I first remember seeing Harland Williams in the (I think) underrated comedy ensemble film Down Periscope, but he has also gotten a few lines to chew on in Farrelly Brothers movies like Dumb And Dumber. I was remotely aware of his knack for impersonations and his stand-up comedy, and when I heard he had a new special that was available to view, I figured I would roll the dice and take a chance on it.
The special, titled A Force Of Nature, is a change of pace from the normal stand-up comedy specials filmed in either a small comedy club or a slightly larger, more production-friendly theatre for the comic to show his wares. Williams decides to take the production out to the Mojave Desert, performing on top of a mountain in the middle of nowhere as perhaps some attempt at comedy deconstruction. He explains his motivations for doing this early on, by explaining to the camera that he feels that the traditional comedy special's cuts to an audience member(s) laughing or applauding in agreement to a comic's joke feels like a prompting for the viewer to do the same. And to be honest, that intent is certainly something I agree with in principle.
In execution however, Williams tends to oversell the fact that you SHOULD be laughing, and this 'overcooking' of sorts winds up making a break in between his comic rants one or two beats longer than it should be. During said rants, Williams touches on many things that other comic folks have railed on in the past like technology, romance, love, hate and ultimately nature, the latter of course fitting considering the backdrop. I found some of the jokes funny, other jokes not so much, and others sounded familiar, in that they may have been said by other comics. In the case of the latter, I am pretty sure one was said before by George Carlin (the one about trying to throw away a garbage can being the one that stuck out for me). This is not to imply that Williams stole material, primarily because I do not think he did. Just in between the laughs and the pauses, that's the way it hit me, that's all. In between the jokes, Williams becomes aggressive with bird in the area and ultra light flyers that are interrupting the show. They are, in effect, serving as hecklers, for a show that seems to be not about the usual comedy club/stand-up mechanisms, but to each his own I suppose.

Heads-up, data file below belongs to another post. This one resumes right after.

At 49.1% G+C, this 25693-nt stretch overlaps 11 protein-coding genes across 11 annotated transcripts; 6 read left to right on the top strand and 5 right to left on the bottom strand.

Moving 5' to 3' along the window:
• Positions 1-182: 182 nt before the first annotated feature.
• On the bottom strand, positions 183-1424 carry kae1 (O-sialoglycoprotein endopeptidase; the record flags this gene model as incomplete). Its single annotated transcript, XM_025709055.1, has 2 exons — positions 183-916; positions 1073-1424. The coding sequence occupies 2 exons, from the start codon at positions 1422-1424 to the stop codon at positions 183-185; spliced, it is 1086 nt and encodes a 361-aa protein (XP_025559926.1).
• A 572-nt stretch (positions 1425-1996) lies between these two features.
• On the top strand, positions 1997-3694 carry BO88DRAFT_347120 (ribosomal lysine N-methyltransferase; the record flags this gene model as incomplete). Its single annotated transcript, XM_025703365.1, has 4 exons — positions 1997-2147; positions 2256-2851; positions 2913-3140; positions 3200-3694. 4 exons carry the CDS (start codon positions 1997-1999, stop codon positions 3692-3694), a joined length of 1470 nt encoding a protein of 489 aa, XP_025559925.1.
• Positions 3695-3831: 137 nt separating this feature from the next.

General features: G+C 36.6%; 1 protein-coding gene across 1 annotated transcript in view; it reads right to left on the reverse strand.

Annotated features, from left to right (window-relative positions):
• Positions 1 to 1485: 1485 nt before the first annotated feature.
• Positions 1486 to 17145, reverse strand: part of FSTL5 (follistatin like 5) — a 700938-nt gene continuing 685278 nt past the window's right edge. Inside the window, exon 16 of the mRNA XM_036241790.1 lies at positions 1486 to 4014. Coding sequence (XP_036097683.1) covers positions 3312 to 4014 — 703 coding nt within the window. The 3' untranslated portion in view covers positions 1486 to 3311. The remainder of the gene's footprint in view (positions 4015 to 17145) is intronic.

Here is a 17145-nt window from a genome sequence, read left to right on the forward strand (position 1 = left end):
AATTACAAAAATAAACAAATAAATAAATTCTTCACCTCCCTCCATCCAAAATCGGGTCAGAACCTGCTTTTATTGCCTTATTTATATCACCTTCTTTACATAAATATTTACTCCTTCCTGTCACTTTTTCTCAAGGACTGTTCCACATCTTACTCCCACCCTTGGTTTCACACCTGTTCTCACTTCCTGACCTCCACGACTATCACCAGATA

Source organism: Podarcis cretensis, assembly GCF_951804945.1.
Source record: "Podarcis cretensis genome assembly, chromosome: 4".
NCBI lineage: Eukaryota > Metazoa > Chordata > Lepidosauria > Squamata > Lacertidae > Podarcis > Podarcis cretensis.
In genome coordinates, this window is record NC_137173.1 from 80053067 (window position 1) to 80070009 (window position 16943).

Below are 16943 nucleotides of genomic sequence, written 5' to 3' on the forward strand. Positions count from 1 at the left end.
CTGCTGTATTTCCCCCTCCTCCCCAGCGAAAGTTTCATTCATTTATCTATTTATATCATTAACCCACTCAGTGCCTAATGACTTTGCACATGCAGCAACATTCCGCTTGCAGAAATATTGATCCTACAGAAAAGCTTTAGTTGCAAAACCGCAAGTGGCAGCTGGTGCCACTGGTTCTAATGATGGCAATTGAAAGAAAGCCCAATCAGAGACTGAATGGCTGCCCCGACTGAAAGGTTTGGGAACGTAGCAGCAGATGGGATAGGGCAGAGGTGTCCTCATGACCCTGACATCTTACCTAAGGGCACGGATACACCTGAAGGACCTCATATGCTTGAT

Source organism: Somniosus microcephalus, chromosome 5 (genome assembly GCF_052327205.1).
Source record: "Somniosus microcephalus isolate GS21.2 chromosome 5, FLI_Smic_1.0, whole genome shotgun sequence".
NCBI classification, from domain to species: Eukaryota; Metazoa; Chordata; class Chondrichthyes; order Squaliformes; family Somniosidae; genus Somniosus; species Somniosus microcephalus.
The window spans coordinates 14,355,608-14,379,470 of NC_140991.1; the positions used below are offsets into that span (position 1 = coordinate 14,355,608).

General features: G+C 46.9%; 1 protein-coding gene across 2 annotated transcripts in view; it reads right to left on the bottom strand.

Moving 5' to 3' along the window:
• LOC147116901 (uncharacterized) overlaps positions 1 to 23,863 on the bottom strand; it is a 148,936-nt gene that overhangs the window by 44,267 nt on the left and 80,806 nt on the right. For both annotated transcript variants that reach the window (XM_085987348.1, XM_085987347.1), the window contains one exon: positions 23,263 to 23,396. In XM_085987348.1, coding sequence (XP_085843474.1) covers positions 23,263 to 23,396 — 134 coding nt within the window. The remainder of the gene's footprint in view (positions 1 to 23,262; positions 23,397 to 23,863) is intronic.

Do not get me wrong, I think that A Force Of Nature was a bold experiment by Harland Williams, and I found myself laughing at the jokes (his use of cinnamon to take advantage of desert wins while making a joke was funny, even as he kept coming back to it) more than I did grimacing. But the emphasis on not doing a comedy special here may have made this comedy special worse than your usual comedy special. Better to deconstruct something and go all the way with it, rather than doing callbacks (or things that would be reminiscent of it) and distract from an otherwise decent performance.
A Force Of Nature is presented in 1.78:1 and enhanced for 16x9 televisions, and the result is about what one would expect. The exteriors look good and the mix of real elements and computer-generated ones look solid as can be. The image is devoid of edge enhancement or haloing, the several colors and flesh tones on Williams are reproduced accurately and without concern. It was nice to watch a standup special that was shot outdoors, that's for sure.
Two-channel Dolby stereo here, which was also about what I expected it to be. Dialogue sounds clear and consistent and with the introduction of crows and fake drones into the listening experience, one would presumably expect some activity in the secondary channels, but there is none here. The activity is all in front of the viewer and sounds as clear as can be, which was basically the objective to achieve for this disc.
I did not anticipate seeing an extra with this disc, but Williams provides an interview about the idea for the special. At two minutes, he discusses his motivations and why he liked doing this. It is quick and forgettable.
A Force Of Nature gives Harland Williams' energy a chance to shine in this stand-up special in the most open of mic nights, on the broadest of stages. Despite some persistent reminders about it to us, by him (and the occasional flat joke), it actually is a good set considering the relative boldness of the experiment. Technically the disc is fairly workmanlike and is virtually barren from an extras perspective. I would seek it out, but only on Comedy Central (or a related yuck-yuck channel) first before making a rental decision.